Chad Morris is very aware how college football has changed over the last decade or so.
Top tier programs have been recruiting the type players that nobody wants to stay around four or five years. For good reasons.
“You’re in a time now where a lot of these guys where if you’re recruiting the right way they’re with you three years,” Morris said on Wednesday’s signing day. “That’s what we’re after, that’s what we want.”
Forget the way it used to be.
Freshmen are expected to play immediately. Teams in the playoff nearly every year have a lot of those freshmen on special teams and they rotate in their position group on a regular basis.
“We want guys to be able to come in here, put them on a path to graduate in three years and all of a sudden they’re some of the top guys the NFL is wanting,” Morris said. “If we’re doing that, we’re recruiting the right way.”
It was Urban Meyer at Florida back in 2007 who said, “we only recruit people that can play immediately.”
That was radically different thinking then. Nick Saban started doing the same thing at Alabama, Les Miles was doing it at LSU along with others that were finishing high in the rankings nearly every year. Before them, Phil Fulmer at Tennessee and Steve Spurrier at Florida weren’t signing players to hang around long.
It has taken awhile for some to catch on to that. You better be signing players coming out of high school that can step on the field in the SEC and contribute somewhere. That may be the biggest change as college football has evolved.
As Arkansas’ previous staff learned, doing what you did for a decade doesn’t work the same way anymore. Especially in the SEC where you can win 11 games and still be the third-ranked team in your own division (which the Razorbacks did in 2011).
How tough is it in the SEC? The Hogs have their best class ever in the modern recruiting era and that’s just sixth in the SEC West and ninth in the entire league.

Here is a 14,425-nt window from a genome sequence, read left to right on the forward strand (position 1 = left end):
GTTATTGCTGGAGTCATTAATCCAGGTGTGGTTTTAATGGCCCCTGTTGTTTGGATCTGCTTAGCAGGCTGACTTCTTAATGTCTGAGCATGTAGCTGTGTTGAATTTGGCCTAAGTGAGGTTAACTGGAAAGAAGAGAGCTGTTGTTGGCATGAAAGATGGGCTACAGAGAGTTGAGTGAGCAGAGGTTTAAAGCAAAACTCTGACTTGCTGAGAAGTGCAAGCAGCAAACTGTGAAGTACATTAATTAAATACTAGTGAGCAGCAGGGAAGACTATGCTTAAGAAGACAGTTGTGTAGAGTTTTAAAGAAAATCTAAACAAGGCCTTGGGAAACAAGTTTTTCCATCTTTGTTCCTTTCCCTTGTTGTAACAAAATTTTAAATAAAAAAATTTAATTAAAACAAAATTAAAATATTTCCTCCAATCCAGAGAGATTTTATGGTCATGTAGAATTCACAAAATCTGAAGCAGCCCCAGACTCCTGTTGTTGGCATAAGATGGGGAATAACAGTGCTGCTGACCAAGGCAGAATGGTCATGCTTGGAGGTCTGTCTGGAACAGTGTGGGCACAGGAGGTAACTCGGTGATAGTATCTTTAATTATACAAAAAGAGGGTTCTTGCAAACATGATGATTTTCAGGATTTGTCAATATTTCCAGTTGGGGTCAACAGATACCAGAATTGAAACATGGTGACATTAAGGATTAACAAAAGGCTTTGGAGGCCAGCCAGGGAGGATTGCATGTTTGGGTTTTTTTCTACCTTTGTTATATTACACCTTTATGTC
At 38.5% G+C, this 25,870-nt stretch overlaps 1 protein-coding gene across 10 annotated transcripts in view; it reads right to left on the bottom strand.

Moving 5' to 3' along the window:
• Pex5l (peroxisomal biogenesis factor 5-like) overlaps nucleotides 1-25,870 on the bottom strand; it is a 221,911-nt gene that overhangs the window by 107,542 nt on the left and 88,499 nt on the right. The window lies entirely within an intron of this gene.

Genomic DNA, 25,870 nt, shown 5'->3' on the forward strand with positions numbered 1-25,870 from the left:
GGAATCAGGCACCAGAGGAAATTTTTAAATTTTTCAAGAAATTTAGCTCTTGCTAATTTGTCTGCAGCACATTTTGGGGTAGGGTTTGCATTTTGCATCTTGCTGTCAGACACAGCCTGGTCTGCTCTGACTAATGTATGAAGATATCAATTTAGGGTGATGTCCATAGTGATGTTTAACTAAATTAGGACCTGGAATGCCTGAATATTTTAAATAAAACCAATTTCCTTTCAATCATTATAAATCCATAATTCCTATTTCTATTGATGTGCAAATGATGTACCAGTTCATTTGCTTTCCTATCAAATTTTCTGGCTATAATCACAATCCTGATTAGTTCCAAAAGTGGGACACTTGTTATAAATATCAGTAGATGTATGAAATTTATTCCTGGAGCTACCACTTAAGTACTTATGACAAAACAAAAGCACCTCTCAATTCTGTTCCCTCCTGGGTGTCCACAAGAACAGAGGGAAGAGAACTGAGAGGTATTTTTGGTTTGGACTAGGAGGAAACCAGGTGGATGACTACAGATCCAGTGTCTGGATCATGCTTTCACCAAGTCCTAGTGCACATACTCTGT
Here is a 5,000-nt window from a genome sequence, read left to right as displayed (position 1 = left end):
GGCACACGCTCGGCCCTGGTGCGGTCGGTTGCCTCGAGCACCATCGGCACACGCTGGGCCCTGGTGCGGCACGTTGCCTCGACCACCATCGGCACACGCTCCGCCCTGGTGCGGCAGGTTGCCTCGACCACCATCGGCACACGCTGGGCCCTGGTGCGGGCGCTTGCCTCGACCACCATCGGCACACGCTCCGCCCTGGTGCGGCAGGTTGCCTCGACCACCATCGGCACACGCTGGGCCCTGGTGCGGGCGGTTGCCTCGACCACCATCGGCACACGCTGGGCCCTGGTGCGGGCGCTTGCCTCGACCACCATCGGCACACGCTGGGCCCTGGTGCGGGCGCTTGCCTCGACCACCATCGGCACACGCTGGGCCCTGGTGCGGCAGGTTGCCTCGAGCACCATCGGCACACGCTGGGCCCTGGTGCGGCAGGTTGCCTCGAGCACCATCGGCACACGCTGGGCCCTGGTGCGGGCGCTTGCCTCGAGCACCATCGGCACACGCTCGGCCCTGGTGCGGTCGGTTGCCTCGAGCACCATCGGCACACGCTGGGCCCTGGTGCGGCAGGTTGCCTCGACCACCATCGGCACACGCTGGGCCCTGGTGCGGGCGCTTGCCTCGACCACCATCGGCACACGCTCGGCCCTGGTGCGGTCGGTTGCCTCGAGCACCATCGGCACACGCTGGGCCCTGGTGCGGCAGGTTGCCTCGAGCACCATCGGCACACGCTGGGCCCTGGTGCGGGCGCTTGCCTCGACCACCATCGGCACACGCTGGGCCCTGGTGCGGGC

You better be getting help EVERY signing day.
It appears none of the 20 players Morris signed on Wednesday are expected to sit around, much less redshirt. With up to nine more expected to join the fold, there aren’t “projects” anymore on scholarship (those are now called walk-ons).
Especially on the offensive and defensive lines.
“We had to create depth on both sides of the ball,” he said. “It’s a line of scrimmage league and that’s an area where we can make immediate improvement as far as creating depth and competition.”
You also get the idea some of the linemen last year were redshirted more for 2019 than helping a bad 2018 season. Morris hinted a couple of times they saw early they were going to be in trouble last year due to a variety of things and because of the four-game redshirt rule, he got a little of the best of both worlds.
No, that doesn’t mean he tanked the season at any point in time. To be honest, though, he probably thought last year’s team would win three or four more than they did. Considering Colorado State, North Texas and Ole Miss that wasn’t unreasonable.
Unless you were blind, the offensive line was one of the glaring issues. The Hogs signed six Wednesday on the offensive side, seven on defense.
“I’m anticipating some of these guys playing as well as the guys who were redshirted last year,” Morris said. “Part of this is recruiting, the other part is developing guys that we have on our roster and we were able to play and redshirt some guys from last year. What this is going to allow us to do is create competition.”
That’s some not-so-subtle coach-speak for nobody has a guaranteed job … anywhere.
“We need competition at every position … we didn’t have enough of that this year,” Morris said. “We’ve addressed that and we’re not done addressing that.”
Yeah, the guess here is you will need a program next year to know who’s who.